Tropical Depression Imelda Closes Schools in Galveston; Houston Prepares for Possible Flooding

Sean Breslin
Published: September 18, 2019
Jeremy Franklin, left, with Mitchell Historic Properties, unloads bags of sand at Texas Scuba Adventures, in Galveston, Texas, as he and Chad Sterns prepare for possible flooding from Imelda on Tuesday, Sept. 17, 2019.
(Jennifer Reynolds/The Galveston County Daily News via AP)

As Tropical Depression Imelda began to soak the Texas coast on Tuesday, Houston officials made preparations for the possibility of flooding, and closer to the coast, some schools were closing.

The Galveston Independent School District announced on Twitter that all public schools will be closed Wednesday due to the expected impacts from the storm. High Island ISD, Texas City ISD, Houston Community College campuses and Galveston College also canceled Wednesday classes, according to KHOU.com.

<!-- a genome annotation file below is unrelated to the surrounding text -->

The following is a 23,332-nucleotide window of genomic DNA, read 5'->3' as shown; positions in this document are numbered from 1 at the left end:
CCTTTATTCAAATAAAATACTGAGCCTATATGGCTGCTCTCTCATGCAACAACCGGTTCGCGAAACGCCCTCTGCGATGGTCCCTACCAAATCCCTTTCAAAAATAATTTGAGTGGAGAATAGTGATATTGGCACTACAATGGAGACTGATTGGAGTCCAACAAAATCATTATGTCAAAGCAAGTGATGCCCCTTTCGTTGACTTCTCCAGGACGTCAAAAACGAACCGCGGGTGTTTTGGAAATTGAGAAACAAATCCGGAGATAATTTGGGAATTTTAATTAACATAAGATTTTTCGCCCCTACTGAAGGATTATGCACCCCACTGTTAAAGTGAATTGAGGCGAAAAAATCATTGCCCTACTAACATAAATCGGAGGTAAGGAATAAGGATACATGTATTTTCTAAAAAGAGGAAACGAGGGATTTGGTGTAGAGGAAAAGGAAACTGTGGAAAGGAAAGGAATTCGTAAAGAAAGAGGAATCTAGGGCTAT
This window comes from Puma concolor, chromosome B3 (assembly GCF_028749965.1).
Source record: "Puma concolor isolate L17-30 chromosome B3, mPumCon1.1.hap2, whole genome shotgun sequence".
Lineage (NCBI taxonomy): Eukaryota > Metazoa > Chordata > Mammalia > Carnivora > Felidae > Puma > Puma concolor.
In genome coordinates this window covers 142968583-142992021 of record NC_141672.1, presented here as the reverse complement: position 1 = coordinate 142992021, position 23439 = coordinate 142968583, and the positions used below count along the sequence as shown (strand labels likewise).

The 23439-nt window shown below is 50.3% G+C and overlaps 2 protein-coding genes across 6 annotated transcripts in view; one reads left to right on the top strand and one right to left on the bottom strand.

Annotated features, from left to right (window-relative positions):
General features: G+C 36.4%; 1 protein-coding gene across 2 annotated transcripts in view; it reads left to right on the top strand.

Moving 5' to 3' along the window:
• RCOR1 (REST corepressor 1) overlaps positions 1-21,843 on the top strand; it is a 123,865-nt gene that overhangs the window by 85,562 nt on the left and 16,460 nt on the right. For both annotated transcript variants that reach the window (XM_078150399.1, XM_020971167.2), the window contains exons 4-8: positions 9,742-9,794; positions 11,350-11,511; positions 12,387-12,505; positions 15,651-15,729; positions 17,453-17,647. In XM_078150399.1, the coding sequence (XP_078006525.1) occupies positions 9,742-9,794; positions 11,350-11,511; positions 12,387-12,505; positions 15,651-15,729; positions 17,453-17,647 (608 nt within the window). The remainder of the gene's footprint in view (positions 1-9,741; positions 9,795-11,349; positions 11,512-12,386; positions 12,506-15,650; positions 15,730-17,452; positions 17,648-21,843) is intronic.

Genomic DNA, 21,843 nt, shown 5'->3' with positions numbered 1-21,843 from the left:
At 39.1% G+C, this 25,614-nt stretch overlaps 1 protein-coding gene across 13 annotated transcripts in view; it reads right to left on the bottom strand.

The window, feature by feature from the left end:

"The combination of pre-dawn rain and high tide indicate a probable safety issue for students and staff," Galveston ISD said in a statement. "Safe travel to and from Galveston ISD is a primary concern."

(MORE: Check the Latest Forecast for Imelda

Meanwhile, rescue boats were staged and high-water vehicles were ready for use in the Houston area, according to the Associated Press. Gov. Greg Abbott made state resources available ahead of the storm, including having both the Texas Division of Emergency Management and the Texas Parks and Wildlife Department move boats into the area to assist with rescues, the report added.

"Please be alert and weather aware," Houston Mayor Sylvester Turner said Tuesday in a tweet.

Imelda is expected to bring flooding to Southeast Texas, though it isn't yet known exactly where the biggest rainfall totals will be reported. Jeff Lindner, a meteorologist for the Harris County Flood Control District in Houston, told the AP that some structures could flood during the storm, but widespread flooding of homes – as happened in 2017 during Hurricane Harvey – isn't the likeliest of scenarios.

"We have a few things in our favor. The ground is dry. It's been dry for a while here as we've come through summer," Lindner told the AP. "The initial parts of this rainfall will go toward saturating the ground."


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